In Cue Card’s case, the tension is ratcheted further up the scale by memories of 12 months ago. In 2014, three weeks out from Cheltenham, the horse suddenly couldn’t raise a gallop. It transpired that some loose skin on Cue Card’s epiglottis was blocking his windpipe. Colin Tizzard describes the effect as being akin to his charge having a golf ball stuck in his throat.
It is why Joe says that worries of a similar setback are near-permanent bedfellows for everybody concerned.
That will include a majority of the 2,800 strong population in Cue Card’s home village. The horse, reveals Joe, was the talk of this corner of Dorset following his Boxing Day heroics.
What victory in the big one would do for Milborne Port, whose rather inauspicious claim to fame before the advent of a wonder horse in the village, was the rotten borough status it held prior to the Reform Act of 1832, who knows?
Tizzard, though, makes no attempt to conceal how much he would value a maiden Gold Cup, with only his second ever runner in the race.
His first – in the 2007 edition, won by the Nicholls trained Kauto Star, landing the treble that is now in Tizzard’s sights – 100-1 shot Bob Bob Bobbin, was pulled up by Joe at the 19th fence.
Colin reveals that he entered that horse merely to have a runner in the race he holds in such high regard.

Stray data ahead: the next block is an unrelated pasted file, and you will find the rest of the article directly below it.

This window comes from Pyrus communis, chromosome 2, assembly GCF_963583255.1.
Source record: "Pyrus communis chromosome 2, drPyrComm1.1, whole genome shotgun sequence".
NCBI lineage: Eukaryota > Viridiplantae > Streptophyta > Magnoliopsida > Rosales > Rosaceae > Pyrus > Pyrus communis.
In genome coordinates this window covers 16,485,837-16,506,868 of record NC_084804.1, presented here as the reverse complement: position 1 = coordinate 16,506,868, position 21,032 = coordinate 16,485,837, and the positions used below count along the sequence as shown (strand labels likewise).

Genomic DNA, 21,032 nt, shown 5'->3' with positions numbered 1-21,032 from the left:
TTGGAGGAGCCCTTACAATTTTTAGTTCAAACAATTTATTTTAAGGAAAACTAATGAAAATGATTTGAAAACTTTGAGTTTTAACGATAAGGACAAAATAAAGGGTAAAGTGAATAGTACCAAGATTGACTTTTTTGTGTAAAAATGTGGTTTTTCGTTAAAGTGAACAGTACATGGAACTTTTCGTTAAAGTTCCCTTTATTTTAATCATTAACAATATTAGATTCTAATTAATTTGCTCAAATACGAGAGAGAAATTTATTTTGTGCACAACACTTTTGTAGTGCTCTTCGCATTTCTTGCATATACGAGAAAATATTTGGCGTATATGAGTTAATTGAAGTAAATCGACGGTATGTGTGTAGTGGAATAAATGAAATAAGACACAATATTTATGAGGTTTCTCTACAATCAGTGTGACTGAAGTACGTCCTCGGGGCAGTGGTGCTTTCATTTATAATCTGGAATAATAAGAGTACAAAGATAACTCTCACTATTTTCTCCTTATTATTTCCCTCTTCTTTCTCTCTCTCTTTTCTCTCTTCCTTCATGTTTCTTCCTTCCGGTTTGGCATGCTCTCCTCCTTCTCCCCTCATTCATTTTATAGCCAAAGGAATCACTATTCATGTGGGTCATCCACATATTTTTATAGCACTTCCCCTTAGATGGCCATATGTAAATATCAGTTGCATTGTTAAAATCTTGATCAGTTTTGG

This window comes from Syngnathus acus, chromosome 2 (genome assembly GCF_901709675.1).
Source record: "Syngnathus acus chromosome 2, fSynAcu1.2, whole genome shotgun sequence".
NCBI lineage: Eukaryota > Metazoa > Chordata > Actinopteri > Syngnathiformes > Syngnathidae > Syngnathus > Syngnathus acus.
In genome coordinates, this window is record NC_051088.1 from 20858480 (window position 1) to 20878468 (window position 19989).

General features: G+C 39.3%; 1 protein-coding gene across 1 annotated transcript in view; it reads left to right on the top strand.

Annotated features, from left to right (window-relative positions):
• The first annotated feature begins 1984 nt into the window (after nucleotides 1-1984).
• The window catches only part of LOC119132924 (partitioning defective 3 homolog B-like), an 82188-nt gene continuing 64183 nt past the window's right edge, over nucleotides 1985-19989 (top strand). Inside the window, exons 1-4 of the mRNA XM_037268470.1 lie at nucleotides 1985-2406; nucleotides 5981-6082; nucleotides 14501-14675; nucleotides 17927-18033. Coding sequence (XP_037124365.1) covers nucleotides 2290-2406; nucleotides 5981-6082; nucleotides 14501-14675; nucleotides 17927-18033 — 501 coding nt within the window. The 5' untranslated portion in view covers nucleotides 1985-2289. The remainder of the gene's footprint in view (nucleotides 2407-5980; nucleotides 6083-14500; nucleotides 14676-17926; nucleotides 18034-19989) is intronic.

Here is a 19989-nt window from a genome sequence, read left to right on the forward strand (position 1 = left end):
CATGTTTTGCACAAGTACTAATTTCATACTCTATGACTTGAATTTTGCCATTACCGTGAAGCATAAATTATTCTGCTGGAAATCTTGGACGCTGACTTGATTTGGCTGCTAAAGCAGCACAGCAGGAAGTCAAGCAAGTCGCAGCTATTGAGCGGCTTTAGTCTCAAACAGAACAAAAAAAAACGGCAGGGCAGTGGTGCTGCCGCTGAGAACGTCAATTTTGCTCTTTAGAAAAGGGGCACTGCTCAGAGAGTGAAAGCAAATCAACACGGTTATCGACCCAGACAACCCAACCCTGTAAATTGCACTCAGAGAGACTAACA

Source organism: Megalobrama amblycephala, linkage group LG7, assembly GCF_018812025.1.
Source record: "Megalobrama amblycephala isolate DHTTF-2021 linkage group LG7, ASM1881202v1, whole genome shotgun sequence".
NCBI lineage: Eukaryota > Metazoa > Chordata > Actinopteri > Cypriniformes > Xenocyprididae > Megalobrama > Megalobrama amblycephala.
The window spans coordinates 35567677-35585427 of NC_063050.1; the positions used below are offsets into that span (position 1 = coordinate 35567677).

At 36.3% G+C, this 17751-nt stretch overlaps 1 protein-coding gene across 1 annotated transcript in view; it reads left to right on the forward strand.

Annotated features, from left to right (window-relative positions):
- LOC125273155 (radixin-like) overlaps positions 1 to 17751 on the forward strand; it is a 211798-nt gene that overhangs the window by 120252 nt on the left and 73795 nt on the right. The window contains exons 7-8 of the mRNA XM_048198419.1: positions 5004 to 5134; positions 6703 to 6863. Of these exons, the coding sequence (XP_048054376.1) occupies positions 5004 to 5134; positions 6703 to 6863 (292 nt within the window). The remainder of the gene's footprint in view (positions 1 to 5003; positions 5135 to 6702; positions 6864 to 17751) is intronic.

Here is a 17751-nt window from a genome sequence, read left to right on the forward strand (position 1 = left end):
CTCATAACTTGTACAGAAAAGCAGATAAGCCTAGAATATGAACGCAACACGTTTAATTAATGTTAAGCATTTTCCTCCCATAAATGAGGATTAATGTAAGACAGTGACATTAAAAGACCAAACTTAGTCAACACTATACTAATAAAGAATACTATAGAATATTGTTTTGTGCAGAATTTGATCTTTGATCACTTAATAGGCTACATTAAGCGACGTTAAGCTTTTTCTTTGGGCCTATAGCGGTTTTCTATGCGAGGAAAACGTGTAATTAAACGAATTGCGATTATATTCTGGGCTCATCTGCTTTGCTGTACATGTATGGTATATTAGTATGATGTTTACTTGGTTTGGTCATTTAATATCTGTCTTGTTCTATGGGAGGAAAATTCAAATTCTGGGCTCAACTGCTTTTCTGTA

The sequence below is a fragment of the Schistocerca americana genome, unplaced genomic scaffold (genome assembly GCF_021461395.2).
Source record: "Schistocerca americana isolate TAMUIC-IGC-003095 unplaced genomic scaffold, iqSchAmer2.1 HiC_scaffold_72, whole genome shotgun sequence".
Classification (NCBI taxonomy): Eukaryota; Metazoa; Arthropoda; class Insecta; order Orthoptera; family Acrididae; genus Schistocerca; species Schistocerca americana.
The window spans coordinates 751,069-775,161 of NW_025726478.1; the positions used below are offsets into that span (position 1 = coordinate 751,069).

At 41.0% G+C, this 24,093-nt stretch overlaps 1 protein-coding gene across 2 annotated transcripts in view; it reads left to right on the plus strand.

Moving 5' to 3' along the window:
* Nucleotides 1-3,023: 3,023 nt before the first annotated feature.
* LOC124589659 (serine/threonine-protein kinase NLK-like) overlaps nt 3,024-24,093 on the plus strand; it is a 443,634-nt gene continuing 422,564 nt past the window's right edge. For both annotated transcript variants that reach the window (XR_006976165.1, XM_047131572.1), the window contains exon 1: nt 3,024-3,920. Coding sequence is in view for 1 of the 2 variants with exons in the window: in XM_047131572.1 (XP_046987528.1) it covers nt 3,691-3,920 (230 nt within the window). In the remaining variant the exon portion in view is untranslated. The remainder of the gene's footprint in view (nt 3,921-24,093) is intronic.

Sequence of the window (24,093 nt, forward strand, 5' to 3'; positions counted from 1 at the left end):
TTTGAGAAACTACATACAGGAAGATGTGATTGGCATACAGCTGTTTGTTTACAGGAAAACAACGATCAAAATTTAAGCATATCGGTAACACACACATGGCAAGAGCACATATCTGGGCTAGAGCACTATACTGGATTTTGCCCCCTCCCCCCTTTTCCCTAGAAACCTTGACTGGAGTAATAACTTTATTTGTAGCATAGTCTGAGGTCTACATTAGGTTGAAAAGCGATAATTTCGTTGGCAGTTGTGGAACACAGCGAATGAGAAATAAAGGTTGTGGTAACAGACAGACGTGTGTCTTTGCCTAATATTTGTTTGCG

Summing up his feelings now, with his and Cue Card’s day in the spotlight creeping ever closer, he says: “I do feel the pressure. It makes me feel nervous just talking about it.
“But Cue Card has had such a good season already. As long as we all do what we have been doing all season, we should be fine.”
Returning to the subject of money, Tizzard sighs. “We all need to make the money,” he says wistfully.
“I’ll pay my mortgage off and it’ll be gone – well it’ll pay part of my mortgage!”
Tizzard’s loyal stable staff stand to share 10 percent of any Jockey Club payout, with Jean Bishop primed to scoop 65 percent of the sum.
There is no obvious hierarchy here, though.
Down on Milborne Port’s one main road, a couple of hundred yards away from the old Queen’s Head pub that used to be home to Colin Tizzard’s dad Leslie, is another hostelry, whose motto reads: The Tippling Philosopher – Where Your Friends Are.
And the same seems to be true of Spurles Farm, a close-knit community all of its own. One which would welcome a £1m injection. But one that would be bursting with pride that money just can’t buy, if they become immortalised in Cheltenham Gold Cup history.